Thank You and Blogging Rate
Many thanks to Dan and all the folks here at Concurring Opinions for again inviting me to guest blog. I cut my teeth guest blogging here and at TruthontheMarket.com (where I am still a regular guest blogger) three years ago, and it is nice to be asked back. Thank you.
My hope is to blog about at least the following topics while I am here:
2. Other People Who Have My Exact Name (Elizabeth A. Nowicki)
3. Corporate Governance, Shareholder Activism, and Boards of Directors
4. Delaware Jurists
5. New Orleans
6. Women in Legal Education
Note, however, that you should not expect me to blog with the speed and volume of someone like Blog Emperor Paul Caron, because my long-harbored reservations about the potential impact of blogging make me a bit of a slow poster. Since my first blogging days, I have worried about whether I could accurately convey in a blog post things like tenor, nuance, and jest, and my concern about this and other blogging issues (such as typos, grammar mistakes, being impolitic, failing to link to others, etc.) tends to slow me down. Given that the readership of this blog is huge, I am cautious about posting something that I have not vetted, edited, and re-written.
Similarly, I remember when another academic blogger posted on his blog about not securing a particular consulting project due to a position he had articulated on his blog. I do a bit of consulting, expert witness, and media work, so I try to be mindful about not committing on a blog to positions I might want to reconsider if I were asked to be an expert witness or to comment for the media. The notion that I might articulate a view on this blog that I might want to disavow 15 years from now makes me squeamish.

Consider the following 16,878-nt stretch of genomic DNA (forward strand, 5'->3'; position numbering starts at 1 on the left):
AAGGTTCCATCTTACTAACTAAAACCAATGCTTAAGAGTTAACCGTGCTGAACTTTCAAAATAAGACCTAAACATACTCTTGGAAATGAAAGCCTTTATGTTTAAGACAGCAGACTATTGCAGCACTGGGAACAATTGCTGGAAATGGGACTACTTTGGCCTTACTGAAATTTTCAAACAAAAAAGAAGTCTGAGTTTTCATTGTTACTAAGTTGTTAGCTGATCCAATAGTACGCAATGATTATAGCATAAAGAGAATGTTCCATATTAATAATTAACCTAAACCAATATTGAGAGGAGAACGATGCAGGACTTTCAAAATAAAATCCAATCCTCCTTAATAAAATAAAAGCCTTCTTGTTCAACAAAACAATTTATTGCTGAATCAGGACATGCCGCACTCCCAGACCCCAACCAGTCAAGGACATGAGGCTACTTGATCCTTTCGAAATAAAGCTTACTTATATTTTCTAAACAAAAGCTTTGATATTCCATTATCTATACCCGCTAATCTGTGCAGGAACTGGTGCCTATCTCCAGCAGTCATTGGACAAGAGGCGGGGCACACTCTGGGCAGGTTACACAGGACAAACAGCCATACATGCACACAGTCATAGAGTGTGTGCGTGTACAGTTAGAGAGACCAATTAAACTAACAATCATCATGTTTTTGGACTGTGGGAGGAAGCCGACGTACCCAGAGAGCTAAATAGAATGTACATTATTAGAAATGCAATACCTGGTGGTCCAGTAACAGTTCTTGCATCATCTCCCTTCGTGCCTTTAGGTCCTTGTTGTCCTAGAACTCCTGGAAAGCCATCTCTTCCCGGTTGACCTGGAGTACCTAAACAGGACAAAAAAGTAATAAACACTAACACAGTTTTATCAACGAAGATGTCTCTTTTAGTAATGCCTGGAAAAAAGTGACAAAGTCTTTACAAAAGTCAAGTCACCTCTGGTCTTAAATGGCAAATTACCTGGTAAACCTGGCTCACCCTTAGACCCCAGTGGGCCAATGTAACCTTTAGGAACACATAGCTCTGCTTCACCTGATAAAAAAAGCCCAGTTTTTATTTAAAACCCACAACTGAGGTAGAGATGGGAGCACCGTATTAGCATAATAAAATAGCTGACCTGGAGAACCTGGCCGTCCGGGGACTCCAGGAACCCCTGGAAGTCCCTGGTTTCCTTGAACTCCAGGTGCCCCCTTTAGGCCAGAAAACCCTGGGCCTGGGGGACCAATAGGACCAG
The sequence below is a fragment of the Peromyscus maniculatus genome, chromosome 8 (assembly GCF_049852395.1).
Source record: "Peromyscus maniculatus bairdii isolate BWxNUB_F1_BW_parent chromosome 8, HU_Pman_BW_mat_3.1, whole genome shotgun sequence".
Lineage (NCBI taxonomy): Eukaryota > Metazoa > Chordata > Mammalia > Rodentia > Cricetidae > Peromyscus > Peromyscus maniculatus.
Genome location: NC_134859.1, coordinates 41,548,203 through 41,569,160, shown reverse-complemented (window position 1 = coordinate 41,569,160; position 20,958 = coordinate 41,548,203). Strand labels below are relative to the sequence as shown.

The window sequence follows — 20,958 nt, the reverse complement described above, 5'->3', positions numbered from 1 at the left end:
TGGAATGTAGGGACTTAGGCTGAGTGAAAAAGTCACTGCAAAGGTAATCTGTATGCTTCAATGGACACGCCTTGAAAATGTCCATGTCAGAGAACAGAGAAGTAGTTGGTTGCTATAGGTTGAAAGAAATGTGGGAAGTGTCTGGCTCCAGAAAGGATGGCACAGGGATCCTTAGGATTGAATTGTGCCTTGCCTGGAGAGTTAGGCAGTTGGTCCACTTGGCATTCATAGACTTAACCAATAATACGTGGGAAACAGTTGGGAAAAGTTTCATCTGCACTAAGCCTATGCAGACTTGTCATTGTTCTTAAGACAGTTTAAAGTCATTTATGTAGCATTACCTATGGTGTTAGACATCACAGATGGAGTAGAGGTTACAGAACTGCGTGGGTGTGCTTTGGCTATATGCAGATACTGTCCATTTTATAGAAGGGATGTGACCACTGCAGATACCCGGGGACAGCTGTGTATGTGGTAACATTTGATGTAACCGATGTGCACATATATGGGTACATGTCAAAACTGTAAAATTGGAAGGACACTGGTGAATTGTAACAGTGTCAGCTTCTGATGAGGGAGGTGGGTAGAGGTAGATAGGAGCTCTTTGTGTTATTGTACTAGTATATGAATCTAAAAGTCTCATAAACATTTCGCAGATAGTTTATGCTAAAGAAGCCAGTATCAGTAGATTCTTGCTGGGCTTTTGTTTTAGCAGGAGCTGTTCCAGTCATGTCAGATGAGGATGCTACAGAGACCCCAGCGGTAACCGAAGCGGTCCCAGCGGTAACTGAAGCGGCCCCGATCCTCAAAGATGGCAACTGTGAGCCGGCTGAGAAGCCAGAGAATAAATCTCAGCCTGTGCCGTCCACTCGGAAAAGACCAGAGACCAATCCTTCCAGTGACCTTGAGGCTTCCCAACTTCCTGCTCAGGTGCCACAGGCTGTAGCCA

Moreover, as a general matter, I try to avoid even the potential for offending large constituencies in the legal or academic communities with something I have posted on a legal blog. For example, for several days, I have stewed over what, if anything, to post about the former Villanova Law School Dean and the prostitution situation. I caught the “news” about the prostitution situation right when it broke, so I could have beaten Caron for the title of “First Mainstream Legal Academic Blogger To Post On The Topic.” But my worry about posting something that might offend my friends at Villanova or members of the AALS Section on Women in Legal Education, of which I am currently the Chair, or colleagues in my religious community kept me standing down, gnashing my teeth, while Caron blogged the news. To be sure, I have blogged before about prostitution, multiple times, so it would be natural for me to chime in, but the notion that I could, with a single post, offend a huge range of people gives me pause. The internet should be used with care.
That said, the fastest post I ever drafted and posted was my post on the Supreme Court’s opinion in Stoneridge Investment Partners v. Scientific-Atlanta. I read the Supreme Court’s opinion and drafted my post in the two-hour window I had between classes on the day the opinion was issued, and I did not have time to re-read my post and labor over editing because I had to rush off to teach my second class. Yet the post has been one of my most well-received posts, and people seem to think it is at least decent. So I suppose I need to revisit whether my reservations about blogging, which prevent me from becoming a prolific poster, are actually based in fact. (Then again, the fact that Heidi Hurd’s sarcastic e-mails have led to likely unappreciated press solidifies my belief that releasing words across the internet is dangerous business indeed.)
Regardless, I look forward to posting here.